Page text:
In a revenue neutral situation, shifting taxes from a known negative external impact to a Pigovian tax with a possible, but not fully knowable positive external impact can create a net positive impact.

For example, we do know something about the elasticity of labor relative to the payroll taxes (Congress claims to know that accurately for the temporary payroll tax cut as part of the stimulus and as part of the fiscal cliff talks). There is a broad consensus that increasing payroll taxes results in fewer jobs. We also know something about the labor elasticity and the price elasticity of the oil industry: even as OPEC increases and decreases the price by over a 100%, there is very little change in the distribution or refinery labor and only a minor change in exploration and drilling labor. Thus oil is in the short term a very inelastic product.

We also know that our extreme oil dependence is used to “justify” our extreme military budgets, even though our military budget could buy enough nuclear power plants and alternative energy sources in one year to substitute 100% of the US oil demand (including domestic production). With less budget justification, the DOD will have trouble maintaining and increasing a budget already 7 times larger than that of any other country.

Using such a “relative” analysis, even when not knowing exactly the externalities of the oil industry beyond that fact that CO2 emissions have negative effects, can allow a rational scientific conclusion. These negative effects are well established for coral reefs and shellfish aquaculture – pure hard science physical chemistry/thermodynamics with only insignificant uncertainties –, if not for the global climate. Therefore, it is easy to effectively argue that a shift from a payroll tax covering Medicare to an oil tax covering Medicare would result in an employment increase and a net benefit to the economy. Given the uncertainties we don’t know the exact impact, but we do know that the direction of the change would be beneficial.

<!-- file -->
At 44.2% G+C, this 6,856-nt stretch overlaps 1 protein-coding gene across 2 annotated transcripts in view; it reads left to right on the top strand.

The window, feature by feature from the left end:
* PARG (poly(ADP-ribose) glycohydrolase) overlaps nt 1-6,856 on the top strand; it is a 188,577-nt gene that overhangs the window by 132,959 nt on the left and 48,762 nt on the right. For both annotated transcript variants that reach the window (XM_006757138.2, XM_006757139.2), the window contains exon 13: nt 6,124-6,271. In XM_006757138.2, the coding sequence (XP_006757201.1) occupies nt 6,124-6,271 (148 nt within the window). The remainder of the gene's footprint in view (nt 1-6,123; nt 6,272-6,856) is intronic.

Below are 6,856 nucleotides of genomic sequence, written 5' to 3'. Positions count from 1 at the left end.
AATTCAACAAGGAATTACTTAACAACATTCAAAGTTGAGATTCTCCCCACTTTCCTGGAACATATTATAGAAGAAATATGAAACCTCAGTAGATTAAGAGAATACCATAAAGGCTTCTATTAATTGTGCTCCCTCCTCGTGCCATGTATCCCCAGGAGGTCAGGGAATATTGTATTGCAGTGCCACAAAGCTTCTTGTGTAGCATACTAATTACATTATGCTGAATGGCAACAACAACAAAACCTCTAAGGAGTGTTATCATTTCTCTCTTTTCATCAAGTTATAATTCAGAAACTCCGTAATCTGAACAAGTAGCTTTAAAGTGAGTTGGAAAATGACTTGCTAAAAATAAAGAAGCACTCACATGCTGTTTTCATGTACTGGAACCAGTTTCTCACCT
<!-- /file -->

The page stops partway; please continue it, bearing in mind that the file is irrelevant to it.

Dallas Weaver, Ph.D.
Aug 19 2013 at 6:13pm

Because global warming is caused by continuing CO2 additions by the children and grandchildren of existing people, and those with the most children and grandchildren (highest fecundity) are the creators of the future problems, the grandchildren should pay for the problems. This means we should put the cost on the future generations produced by the high fecundity groups in our society.